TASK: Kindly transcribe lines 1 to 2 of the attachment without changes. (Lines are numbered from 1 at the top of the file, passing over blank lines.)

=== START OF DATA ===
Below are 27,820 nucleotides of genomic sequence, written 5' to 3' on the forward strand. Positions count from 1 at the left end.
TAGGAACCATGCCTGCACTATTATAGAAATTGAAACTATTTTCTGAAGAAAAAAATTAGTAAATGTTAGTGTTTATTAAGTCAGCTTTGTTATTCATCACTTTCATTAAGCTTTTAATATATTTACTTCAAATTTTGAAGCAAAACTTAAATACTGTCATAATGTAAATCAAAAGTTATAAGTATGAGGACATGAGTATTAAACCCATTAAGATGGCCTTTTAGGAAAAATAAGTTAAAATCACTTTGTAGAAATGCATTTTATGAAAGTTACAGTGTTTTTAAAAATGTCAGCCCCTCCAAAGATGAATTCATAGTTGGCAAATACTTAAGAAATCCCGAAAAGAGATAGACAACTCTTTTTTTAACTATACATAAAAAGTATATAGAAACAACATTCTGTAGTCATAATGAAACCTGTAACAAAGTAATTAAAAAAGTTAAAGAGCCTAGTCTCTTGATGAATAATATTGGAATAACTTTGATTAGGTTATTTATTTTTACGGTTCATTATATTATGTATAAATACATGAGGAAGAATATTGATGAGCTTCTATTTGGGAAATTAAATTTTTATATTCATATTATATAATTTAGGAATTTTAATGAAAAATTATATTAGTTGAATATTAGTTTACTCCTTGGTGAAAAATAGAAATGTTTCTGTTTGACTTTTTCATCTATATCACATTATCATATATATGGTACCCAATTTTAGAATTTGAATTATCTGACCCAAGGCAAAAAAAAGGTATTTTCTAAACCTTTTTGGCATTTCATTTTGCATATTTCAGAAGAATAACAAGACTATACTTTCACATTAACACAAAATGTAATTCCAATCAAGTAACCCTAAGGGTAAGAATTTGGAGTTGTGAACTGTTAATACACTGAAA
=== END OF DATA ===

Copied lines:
Below are 27,820 nucleotides of genomic sequence, written 5' to 3' on the forward strand. Positions count from 1 at the left end.
TAGGAACCATGCCTGCACTATTATAGAAATTGAAACTATTTTCTGAAGAAAAAAATTAGTAAATGTTAGTGTTTATTAAGTCAGCTTTGTTATTCATCACTTTCATTAAGCTTTTAATATATTTACTTCAAATTTTGAAGCAAAACTTAAATACTGTCATAATGTAAATCAAAAGTTATAAGTATGAGGACATGAGTATTAAACCCATTAAGATGGCCTTTTAGGAAAAATAAGTTAAAATCACTTTGTAGAAATGCATTTTATGAAAGTTACAGTGTTTTTAAAAATGTCAGCCCCTCCAAAGATGAATTCATAGTTGGCAAATACTTAAGAAATCCCGAAAAGAGATAGACAACTCTTTTTTTAACTATACATAAAAAGTATATAGAAACAACATTCTGTAGTCATAATGAAACCTGTAACAAAGTAATTAAAAAAGTTAAAGAGCCTAGTCTCTTGATGAATAATATTGGAATAACTTTGATTAGGTTATTTATTTTTACGGTTCATTATATTATGTATAAATACATGAGGAAGAATATTGATGAGCTTCTATTTGGGAAATTAAATTTTTATATTCATATTATATAATTTAGGAATTTTAATGAAAAATTATATTAGTTGAATATTAGTTTACTCCTTGGTGAAAAATAGAAATGTTTCTGTTTGACTTTTTCATCTATATCACATTATCATATATATGGTACCCAATTTTAGAATTTGAATTATCTGACCCAAGGCAAAAAAAAGGTATTTTCTAAACCTTTTTGGCATTTCATTTTGCATATTTCAGAAGAATAACAAGACTATACTTTCACATTAACACAAAATGTAATTCCAATCAAGTAACCCTAAGGGTAAGAATTTGGAGTTGTGAACTGTTAATACACTGAAA